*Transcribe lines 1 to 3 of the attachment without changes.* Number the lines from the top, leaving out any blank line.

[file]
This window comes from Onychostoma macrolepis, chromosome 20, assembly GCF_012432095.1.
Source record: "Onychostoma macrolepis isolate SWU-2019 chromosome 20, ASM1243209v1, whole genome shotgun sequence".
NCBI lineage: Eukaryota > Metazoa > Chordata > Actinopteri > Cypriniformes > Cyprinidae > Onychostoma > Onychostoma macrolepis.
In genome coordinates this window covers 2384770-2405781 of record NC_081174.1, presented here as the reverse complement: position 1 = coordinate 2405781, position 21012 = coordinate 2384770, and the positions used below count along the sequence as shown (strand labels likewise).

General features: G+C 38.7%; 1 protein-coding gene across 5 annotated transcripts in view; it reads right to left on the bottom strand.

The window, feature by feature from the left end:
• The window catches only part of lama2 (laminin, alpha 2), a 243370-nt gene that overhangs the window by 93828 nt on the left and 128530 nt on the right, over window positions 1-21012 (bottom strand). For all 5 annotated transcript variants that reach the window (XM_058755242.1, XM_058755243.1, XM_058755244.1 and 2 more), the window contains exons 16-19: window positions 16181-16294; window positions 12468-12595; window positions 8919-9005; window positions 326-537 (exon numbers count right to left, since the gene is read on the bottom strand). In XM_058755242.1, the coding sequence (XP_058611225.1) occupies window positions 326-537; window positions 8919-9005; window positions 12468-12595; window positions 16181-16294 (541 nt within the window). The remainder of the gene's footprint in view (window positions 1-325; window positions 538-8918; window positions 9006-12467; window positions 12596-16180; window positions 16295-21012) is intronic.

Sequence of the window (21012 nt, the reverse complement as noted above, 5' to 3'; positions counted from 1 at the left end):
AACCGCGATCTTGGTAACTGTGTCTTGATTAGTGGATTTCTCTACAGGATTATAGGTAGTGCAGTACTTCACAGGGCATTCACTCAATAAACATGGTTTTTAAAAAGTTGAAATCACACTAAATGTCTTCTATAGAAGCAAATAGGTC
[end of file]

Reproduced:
This window comes from Onychostoma macrolepis, chromosome 20, assembly GCF_012432095.1.
Source record: "Onychostoma macrolepis isolate SWU-2019 chromosome 20, ASM1243209v1, whole genome shotgun sequence".
NCBI lineage: Eukaryota > Metazoa > Chordata > Actinopteri > Cypriniformes > Cyprinidae > Onychostoma > Onychostoma macrolepis.